If you had to choose the fate of Lake Chad, which would you prefer: an oil and gas rich region or a rich eco-diversity driving prosperity through agribusiness? President-elect, Muhammad Buhari has dropped the hint that his administration would re-open oil prospecting in the Lake Chad Basin. On a face value, this sounds wise and reassuring to the political elites from the north of the country who not only treasure the allure of petro-wealth but love the idea that oil bragging right could also be theirs.
Lake Chad shoreline had an elevation of about 286 metres (938 ft) above sea level and it had an area of more than 26,000 square kilometres (10,000 sq miles), making its surface the fourth largest in Africa, bigger than countries like Israel and Kuwait way back in 1963.
Over the years, agriculture have comprised productive activities ranging from livestock to crop cultivations. Farmers produce food, fabrics and wood. From their array of value chain such as dairy products, fish, meat, grain and cotton agric business bring to the table a wide array of employment opportunities not open to any other economic sector.
Unfortunately, the Lake has not only shrunk to over 90% from 1963 to date but it now plays host to the infamous Boko Haram insurgency that has killed, maimed and displaced hundreds of thousands of the lake’s inhabitants. The United Nations Environment Programme (UNEP) and the
Lake Chad Basin Commission (LCBC or CBLT in French) maintain that deficit in rainfall, drought, inefficient damming and irrigation methods are mainly responsible for the shrinking lake.
The discoveries of oil in Niger Republic, especially, in the Doba Basin (part of Chad Basin), raises hope of similar discovery in the Nigerian sector of the Chad Basin, and when geologists state with some measure of authority that the Borno Basin and the Benue Trough within Nigeria are all one part of a series of cretaceous and inter rift basins, it leads to the conclusion that discovery of oil and gas was a matter of time. With oil wealth envisaged by all in the region, attention shifted from investments in agriculture in the Lake Chad region to oil exploration.
According to Solomon Abaa, a leading geologist and former chair Professor of the Petroleum Trust Development Fund (PTDF) center in the University of Maiduguri, Chad Basin constitutes an extensive stretch of gas shores in Nigeria, “with some 160 trillion cubic feet.” Several exploration activities in Lake Chad indicated huge deposits of oil and gas. But globally trending interest in alternative energy sourcing gradually diminished the prospects of oil as a sustainable source of revenue and wealth for nations. Also, corruption, neglect and resulting conflicts have taken their toll as it is the case in the Niger-Delta region of Nigeria.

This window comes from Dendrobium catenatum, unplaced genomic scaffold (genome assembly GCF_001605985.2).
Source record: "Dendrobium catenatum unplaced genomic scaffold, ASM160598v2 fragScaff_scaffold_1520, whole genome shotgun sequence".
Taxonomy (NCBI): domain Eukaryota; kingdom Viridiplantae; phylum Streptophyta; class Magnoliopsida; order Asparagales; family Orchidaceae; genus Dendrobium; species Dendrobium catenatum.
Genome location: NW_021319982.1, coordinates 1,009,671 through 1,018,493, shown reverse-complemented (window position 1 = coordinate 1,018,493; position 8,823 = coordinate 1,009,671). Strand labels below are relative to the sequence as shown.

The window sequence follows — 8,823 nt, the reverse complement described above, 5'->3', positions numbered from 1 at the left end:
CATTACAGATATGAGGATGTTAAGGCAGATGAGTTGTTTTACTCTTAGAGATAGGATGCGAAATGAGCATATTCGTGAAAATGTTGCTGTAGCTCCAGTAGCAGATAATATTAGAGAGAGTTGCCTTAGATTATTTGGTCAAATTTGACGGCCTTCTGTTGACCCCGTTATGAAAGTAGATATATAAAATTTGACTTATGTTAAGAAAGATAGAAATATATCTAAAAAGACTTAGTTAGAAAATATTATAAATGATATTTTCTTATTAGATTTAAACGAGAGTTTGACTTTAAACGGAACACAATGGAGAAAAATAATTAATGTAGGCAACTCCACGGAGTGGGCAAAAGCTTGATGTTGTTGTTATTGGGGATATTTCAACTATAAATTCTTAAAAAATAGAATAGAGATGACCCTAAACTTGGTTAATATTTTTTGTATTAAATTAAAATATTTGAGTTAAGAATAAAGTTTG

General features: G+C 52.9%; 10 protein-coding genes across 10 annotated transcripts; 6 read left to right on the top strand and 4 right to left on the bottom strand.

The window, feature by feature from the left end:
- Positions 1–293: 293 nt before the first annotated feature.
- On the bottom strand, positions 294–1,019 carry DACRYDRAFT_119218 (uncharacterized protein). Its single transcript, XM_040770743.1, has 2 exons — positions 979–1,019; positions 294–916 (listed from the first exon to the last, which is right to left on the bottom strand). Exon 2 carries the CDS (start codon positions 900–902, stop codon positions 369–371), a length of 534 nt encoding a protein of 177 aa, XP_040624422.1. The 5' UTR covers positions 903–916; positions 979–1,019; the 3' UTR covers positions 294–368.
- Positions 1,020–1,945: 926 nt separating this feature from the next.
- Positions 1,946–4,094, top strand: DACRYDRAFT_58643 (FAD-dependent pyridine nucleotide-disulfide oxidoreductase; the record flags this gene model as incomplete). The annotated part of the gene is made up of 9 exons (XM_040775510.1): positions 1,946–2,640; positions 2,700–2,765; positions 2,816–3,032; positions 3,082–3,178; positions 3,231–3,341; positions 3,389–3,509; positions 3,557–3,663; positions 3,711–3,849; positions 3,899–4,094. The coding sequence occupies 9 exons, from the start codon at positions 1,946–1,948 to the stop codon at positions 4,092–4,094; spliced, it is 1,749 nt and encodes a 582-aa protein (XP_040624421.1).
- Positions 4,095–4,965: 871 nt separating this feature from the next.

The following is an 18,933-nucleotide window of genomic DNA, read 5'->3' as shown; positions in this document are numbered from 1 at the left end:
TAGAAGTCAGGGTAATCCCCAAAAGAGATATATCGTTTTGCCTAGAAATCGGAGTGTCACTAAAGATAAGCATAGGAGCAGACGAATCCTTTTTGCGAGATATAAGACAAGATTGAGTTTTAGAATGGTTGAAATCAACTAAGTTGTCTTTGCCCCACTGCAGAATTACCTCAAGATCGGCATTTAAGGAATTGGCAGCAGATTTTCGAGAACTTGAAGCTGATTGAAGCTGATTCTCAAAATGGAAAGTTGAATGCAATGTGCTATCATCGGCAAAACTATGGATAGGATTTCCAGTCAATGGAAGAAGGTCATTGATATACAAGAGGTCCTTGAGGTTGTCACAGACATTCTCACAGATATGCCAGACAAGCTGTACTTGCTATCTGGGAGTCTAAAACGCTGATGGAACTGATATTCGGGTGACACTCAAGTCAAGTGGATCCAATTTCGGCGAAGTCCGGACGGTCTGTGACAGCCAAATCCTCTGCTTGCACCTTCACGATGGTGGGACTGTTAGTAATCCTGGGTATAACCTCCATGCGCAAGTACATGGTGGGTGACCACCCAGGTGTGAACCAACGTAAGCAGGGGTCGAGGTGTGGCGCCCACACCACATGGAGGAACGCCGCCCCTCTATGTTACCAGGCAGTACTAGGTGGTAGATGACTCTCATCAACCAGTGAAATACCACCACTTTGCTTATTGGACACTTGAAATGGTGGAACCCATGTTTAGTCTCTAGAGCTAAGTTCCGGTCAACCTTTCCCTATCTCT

While oil revenue remains a strong driver of aggravated corruption in public places, agribusiness is totally different. Agribusiness and eco-diversity as a policy focus for the coming administration will not only create wealth it will ensure that the wealth so created domiciles with the people. It ensures that the people are empowered. It ensures that leakages associated with official transactions do not constitute the face of governance in that region of the country. It ensures that employment opportunities are escalated and that other sectors such as tourism are handed easy triggers for growth.
Lake Chad that covers 8 percent of the surface area of the African continent is stretched around one of the most troubled and poorest parts of the world. The shrinkage of the Lake has been driven by both global and local causes: climate change and vastly increased competing demands on the lake. The depletion of Lake Chad poses a pressing challenge to irrigated agriculture which is an important water consumer and the source of livelihoods for the overwhelming majority of the population. Between 75 and 80 percent of the farming population consists of traditional small holders, producing mainly staple foods for household consumption and with relatively marginal connections to market.